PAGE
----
Burnout, Part 1

I’ve mentioned before that I’m something of a recovering perfectionist. I’ve also referred to myself as an “underachieving overachiever.” What do I mean by that? Well, I’m in the habit of knowing I could put more effort into things, but for some reason don’t. But I still feel guilty about it.

What happened? Well, long story short, I burned out in college.

Up through high school, I was a very dedicated and motivated student. I loved learning, even didn’t mind doing homework too much. I was the kind of kid who would read my textbooks for fun. From what I can recall now, I regularly leaped at the chance to do extra work. I did science experiments at the kitchen table. I couldn’t get enough of drafting in AutoCAD. I was put in Honors-level classes whenever possible. In middle school, I actually went to the high school down the hill for some classes. I was a good student, is what I’m saying.

But it wasn’t all roses and butterflies and 4.0 GPAs as far as the I could see. My penchant for good grades probably contributing to my perfectionism. In fact, I still remember freaking out in elementary school because I got a less-than-perfect grade on something. I got pretty bad test anxiety, especially about timed tests. I never was able to memorize the Twelve Times Table. I could be forgetful; if I didn’t write down an assignment I tended to forget it, which also probably stressed me out a bit.

Then in college, something changed.

I ended up graduating high school a year early. I went off to college at seventeen, commuting from my parents’ house every day. I knew what I wanted to do: I wanted to be an astrobiologist, searching for extraterrestrial life in the stars above. Over long summer between high school and college I had the chance to visit the University of Washington (Seattle) and tour the astrobiology program there. It was a graduate program, and I figured I’d head there after my undergraduate work was finished. In order to prepare, I would dual-major in biology and physics. I was excited. I was ready. Everything would go according to plan.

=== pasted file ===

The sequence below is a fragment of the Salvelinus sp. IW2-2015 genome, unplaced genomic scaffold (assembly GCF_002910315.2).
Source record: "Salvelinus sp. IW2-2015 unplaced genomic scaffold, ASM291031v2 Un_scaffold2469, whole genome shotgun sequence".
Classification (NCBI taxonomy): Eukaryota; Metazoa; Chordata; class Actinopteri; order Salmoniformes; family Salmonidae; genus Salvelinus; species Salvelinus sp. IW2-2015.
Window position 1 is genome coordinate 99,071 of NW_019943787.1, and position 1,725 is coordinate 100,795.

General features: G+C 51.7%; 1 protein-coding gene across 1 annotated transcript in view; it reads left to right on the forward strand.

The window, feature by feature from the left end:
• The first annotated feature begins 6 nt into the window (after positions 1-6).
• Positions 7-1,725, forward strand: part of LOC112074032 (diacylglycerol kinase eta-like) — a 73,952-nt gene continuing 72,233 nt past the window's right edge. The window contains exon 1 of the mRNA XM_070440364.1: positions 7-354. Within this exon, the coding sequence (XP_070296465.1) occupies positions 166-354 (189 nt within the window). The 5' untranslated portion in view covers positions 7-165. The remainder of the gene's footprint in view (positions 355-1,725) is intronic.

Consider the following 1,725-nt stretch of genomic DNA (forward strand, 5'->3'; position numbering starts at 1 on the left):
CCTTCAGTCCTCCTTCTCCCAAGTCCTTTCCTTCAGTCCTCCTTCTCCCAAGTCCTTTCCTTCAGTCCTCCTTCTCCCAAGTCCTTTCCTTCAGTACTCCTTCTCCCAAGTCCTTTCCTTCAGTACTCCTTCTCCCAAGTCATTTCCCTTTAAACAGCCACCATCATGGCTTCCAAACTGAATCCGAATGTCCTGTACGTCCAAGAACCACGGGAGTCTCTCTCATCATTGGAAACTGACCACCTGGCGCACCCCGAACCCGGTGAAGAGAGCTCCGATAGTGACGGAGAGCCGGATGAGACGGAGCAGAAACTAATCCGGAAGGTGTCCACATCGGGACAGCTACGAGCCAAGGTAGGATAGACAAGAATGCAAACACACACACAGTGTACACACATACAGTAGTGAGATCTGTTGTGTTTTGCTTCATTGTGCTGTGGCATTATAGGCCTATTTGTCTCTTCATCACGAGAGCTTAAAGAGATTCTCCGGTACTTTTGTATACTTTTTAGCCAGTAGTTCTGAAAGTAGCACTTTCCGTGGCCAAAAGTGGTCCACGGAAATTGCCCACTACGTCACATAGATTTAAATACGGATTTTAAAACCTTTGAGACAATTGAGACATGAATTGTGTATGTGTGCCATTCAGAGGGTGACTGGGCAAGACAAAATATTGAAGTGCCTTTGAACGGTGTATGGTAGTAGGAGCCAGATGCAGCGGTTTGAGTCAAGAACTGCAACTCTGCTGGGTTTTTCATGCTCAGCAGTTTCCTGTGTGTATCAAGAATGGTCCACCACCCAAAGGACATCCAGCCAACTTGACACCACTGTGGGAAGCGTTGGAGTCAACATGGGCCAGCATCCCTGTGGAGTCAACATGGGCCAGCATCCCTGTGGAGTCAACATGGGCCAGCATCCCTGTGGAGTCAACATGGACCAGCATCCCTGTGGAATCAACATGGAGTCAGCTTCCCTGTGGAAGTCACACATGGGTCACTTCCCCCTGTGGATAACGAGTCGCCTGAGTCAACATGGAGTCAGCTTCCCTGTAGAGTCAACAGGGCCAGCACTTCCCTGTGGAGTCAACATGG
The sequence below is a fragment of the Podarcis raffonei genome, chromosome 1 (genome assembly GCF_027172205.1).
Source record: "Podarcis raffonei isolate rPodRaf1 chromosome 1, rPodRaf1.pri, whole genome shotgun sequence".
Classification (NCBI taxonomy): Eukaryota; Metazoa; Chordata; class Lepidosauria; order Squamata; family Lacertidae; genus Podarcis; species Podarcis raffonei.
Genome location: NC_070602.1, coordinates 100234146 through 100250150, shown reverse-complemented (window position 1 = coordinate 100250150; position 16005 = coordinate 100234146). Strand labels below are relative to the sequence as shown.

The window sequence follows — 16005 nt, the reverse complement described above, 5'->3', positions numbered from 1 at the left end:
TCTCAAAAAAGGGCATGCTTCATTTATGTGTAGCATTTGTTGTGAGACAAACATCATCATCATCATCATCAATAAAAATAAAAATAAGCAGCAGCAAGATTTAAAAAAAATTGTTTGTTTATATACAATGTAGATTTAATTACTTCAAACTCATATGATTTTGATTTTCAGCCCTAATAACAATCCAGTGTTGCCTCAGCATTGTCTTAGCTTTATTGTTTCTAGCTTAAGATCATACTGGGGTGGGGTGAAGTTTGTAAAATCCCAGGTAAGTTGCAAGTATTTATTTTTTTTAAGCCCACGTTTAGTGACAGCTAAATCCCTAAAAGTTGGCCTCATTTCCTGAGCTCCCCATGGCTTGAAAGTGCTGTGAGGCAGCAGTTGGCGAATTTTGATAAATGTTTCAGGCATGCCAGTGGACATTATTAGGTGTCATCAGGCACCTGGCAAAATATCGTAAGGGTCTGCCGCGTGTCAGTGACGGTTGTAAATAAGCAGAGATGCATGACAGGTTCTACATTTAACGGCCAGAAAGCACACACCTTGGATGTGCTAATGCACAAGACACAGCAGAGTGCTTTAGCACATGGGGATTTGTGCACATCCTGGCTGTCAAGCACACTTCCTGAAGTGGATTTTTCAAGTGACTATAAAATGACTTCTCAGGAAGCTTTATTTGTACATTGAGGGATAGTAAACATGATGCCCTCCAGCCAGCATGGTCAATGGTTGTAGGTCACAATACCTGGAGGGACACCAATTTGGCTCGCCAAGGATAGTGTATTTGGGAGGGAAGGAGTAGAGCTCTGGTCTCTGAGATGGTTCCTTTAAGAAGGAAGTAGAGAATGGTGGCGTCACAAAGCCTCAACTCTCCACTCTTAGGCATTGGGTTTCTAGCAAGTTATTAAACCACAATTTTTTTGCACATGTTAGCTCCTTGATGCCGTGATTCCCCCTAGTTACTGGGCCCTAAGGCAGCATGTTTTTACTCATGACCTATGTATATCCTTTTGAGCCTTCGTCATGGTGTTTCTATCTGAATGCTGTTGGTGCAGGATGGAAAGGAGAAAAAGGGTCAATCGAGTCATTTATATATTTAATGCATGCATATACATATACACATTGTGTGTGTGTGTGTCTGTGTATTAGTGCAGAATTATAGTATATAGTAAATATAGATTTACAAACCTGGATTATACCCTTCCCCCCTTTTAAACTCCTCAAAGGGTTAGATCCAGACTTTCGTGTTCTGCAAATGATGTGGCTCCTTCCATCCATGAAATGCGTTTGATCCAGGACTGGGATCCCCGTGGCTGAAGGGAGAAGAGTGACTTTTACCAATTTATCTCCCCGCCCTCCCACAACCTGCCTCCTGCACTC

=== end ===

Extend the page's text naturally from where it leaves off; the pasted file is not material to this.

Then I took nineteen credits my first trimester.

The typical maximum load for undergraduates allowed at my college was eighteen credits. In fact, you had to get special dispensation in the form of an adviser signature to take more. The exception was the first quarter freshman year, because of the required major orientation class. But I figured that hey, I was a good student. I could handle this!

Looking back, two hard science majors was a bit of a doozy. Couple that with the culture shock between high school and college, and you can probably see where this is going. I was used to school being easy, so I was wholly unprepared for the work load I found myself under. I don’t even remember specifics, like if there was a particular class that drove me over the edge. I just remember wandering through the quarter in a vague haze of panic, as I attempted to do all the assignments. Read all the books. Go to all the classes. Succeed at all the things.

Unsurprisingly, something snapped.

Looking back, I can’t tell you what it was that caused it, the apocryphal straw that broke this camel’s back. All I know is that something changed, and suddenly school wasn’t fun any more. School became work. School became a chore. School became a thing to be tolerated, to be wandered through, getting from Point A to Point B as painlessly as possible.

And I don’t think I’ve ever fully recovered.